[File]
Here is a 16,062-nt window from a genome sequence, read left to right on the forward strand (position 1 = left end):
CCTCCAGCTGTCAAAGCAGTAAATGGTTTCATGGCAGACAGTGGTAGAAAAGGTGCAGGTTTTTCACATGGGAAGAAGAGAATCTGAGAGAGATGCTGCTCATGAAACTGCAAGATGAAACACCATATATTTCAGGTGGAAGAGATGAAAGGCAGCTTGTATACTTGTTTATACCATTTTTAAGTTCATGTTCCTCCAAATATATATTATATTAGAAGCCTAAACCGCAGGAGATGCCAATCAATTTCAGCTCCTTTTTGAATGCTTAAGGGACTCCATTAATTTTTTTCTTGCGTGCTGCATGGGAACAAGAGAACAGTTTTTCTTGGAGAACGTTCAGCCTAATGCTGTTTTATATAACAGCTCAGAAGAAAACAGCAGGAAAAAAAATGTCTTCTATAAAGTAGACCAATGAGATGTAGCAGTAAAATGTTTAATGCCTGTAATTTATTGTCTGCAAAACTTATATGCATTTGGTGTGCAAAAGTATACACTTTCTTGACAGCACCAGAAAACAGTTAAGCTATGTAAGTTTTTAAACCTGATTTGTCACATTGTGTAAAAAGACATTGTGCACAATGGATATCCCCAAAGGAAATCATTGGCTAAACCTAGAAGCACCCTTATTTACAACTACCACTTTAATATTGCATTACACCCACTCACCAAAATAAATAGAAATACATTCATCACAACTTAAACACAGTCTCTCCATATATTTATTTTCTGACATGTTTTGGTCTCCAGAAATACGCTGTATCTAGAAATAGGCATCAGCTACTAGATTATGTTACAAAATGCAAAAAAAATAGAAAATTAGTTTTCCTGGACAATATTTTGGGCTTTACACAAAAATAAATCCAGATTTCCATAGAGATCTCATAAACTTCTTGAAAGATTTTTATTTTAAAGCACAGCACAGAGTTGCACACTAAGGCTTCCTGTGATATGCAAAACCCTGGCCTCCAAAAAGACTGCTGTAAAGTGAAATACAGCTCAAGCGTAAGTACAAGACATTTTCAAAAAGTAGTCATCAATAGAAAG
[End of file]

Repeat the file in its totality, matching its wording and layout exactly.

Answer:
Here is a 16,062-nt window from a genome sequence, read left to right on the forward strand (position 1 = left end):
CCTCCAGCTGTCAAAGCAGTAAATGGTTTCATGGCAGACAGTGGTAGAAAAGGTGCAGGTTTTTCACATGGGAAGAAGAGAATCTGAGAGAGATGCTGCTCATGAAACTGCAAGATGAAACACCATATATTTCAGGTGGAAGAGATGAAAGGCAGCTTGTATACTTGTTTATACCATTTTTAAGTTCATGTTCCTCCAAATATATATTATATTAGAAGCCTAAACCGCAGGAGATGCCAATCAATTTCAGCTCCTTTTTGAATGCTTAAGGGACTCCATTAATTTTTTTCTTGCGTGCTGCATGGGAACAAGAGAACAGTTTTTCTTGGAGAACGTTCAGCCTAATGCTGTTTTATATAACAGCTCAGAAGAAAACAGCAGGAAAAAAAATGTCTTCTATAAAGTAGACCAATGAGATGTAGCAGTAAAATGTTTAATGCCTGTAATTTATTGTCTGCAAAACTTATATGCATTTGGTGTGCAAAAGTATACACTTTCTTGACAGCACCAGAAAACAGTTAAGCTATGTAAGTTTTTAAACCTGATTTGTCACATTGTGTAAAAAGACATTGTGCACAATGGATATCCCCAAAGGAAATCATTGGCTAAACCTAGAAGCACCCTTATTTACAACTACCACTTTAATATTGCATTACACCCACTCACCAAAATAAATAGAAATACATTCATCACAACTTAAACACAGTCTCTCCATATATTTATTTTCTGACATGTTTTGGTCTCCAGAAATACGCTGTATCTAGAAATAGGCATCAGCTACTAGATTATGTTACAAAATGCAAAAAAAATAGAAAATTAGTTTTCCTGGACAATATTTTGGGCTTTACACAAAAATAAATCCAGATTTCCATAGAGATCTCATAAACTTCTTGAAAGATTTTTATTTTAAAGCACAGCACAGAGTTGCACACTAAGGCTTCCTGTGATATGCAAAACCCTGGCCTCCAAAAAGACTGCTGTAAAGTGAAATACAGCTCAAGCGTAAGTACAAGACATTTTCAAAAAGTAGTCATCAATAGAAAG